Jan 4, 2019 at 11:17
  • I'd agree that investing (normally) won't make you rich overnight, but, over long periods of time, it does add up significantly. For example, if someone with a median income in the U.S. retired today and had been able to put 12.5% of their income into S&P 500 index funds instead of paying it into Social Security, they'd most likely be a millionaire (the fund alone would be $960,000.) Even if they converted that to something with a relatively low 5% annual yield, they could live off of the interest alone and get far more than SS would provide.
    – reirab
    Jan 4, 2019 at 16:34

When you add a fixed sum every month, the calculation is a little more complicated than what you did. If investing 50 always results in 50*r at the end of the month, then the sum of s=50*r^(60-i) for i=1..60 is the value of your capital after 5 years. You can set s=3328/3000 and solving for r you can get the true rate of return, which I found to be about 1.00375. This is per month - it is more common to discuss yearly rates, so you are getting r^12=1.046 per year. That's a 4.6% return, so not that bad. A common benchmark is S&P, which is said to return 7% pre-tax "in the long term" (actual performance of the S&P varies quite a bit). Keep in mind though that the S&P is indexed in USD, so when using it to benchmark your GBP investment you have to factor in the USDGBP exchange rate also. Furthermore, I'm not sure what wealthify actually invests in, but the S&P is an appropriate benchmark for investing in US stocks. If investing in UK stocks, a UK index might be more relevant as far as measuring whether you're getting "enough" out of the market.

So in conclusion, this is a reasonable rate of return. It's a bit less than what you could get if you bought shares directly, but then you are getting this for zero effort on your part, so the middle man is expected to take a cut (after all, Wealthify is not a charity). It is also important to consider risk, but your image does not say much about that. The projected values are not useful without at least a probability attached to them. Ideally, you want a probability distribution of every possible value, not just 2 or 3.

Also, if 50 pounds is indeed what you have to work with, investing is probably not worth the trouble. Use that money to pay off your credit card, car loan, bills, and build a rainy day fund. Don't fall into the trap of thinking you're immune to bad luck, and will never have emergencies. Emergencies can be very costly when you don't have cash on hand (for instance, see your credit card's late payment fee), and simply avoiding those costs will save you more money than this investment will likely produce. If 50 pounds is all you have at the end of a typical month, I'm guessing you're wasting a lot of money in late/overdraft fees on your credit card, bills, bank accounts, loan payments, etc.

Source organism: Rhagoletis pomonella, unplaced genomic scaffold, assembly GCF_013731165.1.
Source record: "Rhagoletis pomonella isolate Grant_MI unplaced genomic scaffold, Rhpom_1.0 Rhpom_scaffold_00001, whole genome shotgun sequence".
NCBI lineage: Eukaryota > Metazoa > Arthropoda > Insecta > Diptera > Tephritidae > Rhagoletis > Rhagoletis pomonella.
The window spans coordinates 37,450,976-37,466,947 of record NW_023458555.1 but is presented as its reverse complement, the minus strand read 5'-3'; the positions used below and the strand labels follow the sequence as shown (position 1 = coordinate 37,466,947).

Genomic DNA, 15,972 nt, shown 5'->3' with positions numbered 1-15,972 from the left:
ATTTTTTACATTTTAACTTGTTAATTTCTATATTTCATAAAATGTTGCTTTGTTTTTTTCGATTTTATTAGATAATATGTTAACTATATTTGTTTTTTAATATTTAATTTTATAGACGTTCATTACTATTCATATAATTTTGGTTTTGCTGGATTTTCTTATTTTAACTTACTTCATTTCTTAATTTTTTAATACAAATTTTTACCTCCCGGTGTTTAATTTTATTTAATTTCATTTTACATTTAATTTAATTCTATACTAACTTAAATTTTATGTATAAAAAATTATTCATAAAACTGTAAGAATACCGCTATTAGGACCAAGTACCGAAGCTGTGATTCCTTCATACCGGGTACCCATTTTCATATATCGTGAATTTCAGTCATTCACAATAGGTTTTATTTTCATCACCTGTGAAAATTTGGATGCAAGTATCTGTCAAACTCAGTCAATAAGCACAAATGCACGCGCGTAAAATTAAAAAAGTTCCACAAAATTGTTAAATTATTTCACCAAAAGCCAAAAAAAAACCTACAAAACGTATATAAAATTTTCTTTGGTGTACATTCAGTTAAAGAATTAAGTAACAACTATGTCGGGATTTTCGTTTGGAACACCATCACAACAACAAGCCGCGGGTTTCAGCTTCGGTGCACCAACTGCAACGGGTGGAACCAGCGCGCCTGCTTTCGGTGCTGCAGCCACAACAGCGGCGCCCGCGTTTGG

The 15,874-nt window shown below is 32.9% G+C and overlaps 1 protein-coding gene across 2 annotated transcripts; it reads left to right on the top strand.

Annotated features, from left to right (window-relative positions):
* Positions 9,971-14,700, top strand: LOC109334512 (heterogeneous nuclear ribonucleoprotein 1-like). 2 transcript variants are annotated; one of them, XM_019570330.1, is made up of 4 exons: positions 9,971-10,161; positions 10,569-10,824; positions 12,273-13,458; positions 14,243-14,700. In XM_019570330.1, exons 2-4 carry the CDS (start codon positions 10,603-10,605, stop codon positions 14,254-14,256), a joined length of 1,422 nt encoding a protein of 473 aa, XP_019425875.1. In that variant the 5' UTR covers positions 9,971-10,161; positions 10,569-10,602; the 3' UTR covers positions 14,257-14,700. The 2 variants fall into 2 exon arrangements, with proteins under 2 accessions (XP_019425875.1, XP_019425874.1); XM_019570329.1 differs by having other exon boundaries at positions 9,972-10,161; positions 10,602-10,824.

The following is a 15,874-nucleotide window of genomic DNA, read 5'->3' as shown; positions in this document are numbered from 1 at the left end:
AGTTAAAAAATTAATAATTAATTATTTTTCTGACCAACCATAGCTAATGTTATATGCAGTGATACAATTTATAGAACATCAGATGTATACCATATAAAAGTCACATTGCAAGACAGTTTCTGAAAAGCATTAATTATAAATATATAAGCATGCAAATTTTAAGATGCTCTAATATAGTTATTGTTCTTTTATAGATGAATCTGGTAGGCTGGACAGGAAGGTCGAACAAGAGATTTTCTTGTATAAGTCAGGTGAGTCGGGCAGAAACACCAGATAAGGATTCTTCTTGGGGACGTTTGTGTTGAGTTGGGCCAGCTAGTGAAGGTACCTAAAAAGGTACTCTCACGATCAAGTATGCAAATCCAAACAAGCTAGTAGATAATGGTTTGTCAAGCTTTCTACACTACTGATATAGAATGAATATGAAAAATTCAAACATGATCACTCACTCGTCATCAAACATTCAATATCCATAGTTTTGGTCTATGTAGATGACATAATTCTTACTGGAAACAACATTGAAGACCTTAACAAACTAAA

Wealthify tells you you will have pretty low interest. I suggest ditching it and investing in index funds.

According to my calculations if you invest 50 pounds (or any other currency, it doesn't matter) for 5 years each month and you have 3300 pounds at the end of that fifth year, it means you had an equivalent of 3.75% yearly interest, which is pretty low. I expect about 9% average yearly interest with index funds.

In comparison using the same calculations with 9% average yearly interest you'll have 3760 pounds.

I don't know if you can invest in index funds using such small portions of money as 50 pounds, but you should check.

Code of the program I used for my calculations (in Python 3):

interest_per_year = 0.0375 # 3.75% yearly interest

# transform interest per year to interest per month
interest_per_month = (interest_per_year + 1) ** (1/12) - 1
money = 0

for month in range(12*5): # for each of 12 months in each of 5 years
    money = money + 50 # you add 50 dollars each month
    money = money * (interest_per_month + 1)


The amount of money you have in the stock market doesn't determine the rate of return you will get. Doesn't matter if you have a billion dollars in the stock market or 50 dollars, your rate of return will be the same.

The s&p 500 is suppose to go up 1% and yields like 2.5%. High interest savings accounts are yielding 2%. Anyone that tells you that you can build tons of wealth by investing in the stock market in this low interest rate environment is delusional.

Since you don't have tons of cash, It would probably better for you to pay down debt or buy things that would save you money in the long run. Like buying things in bulk.

Good compound interest calculator: https://www.thecalculatorsite.com/finance/calculators/compoundinterestcalculator.php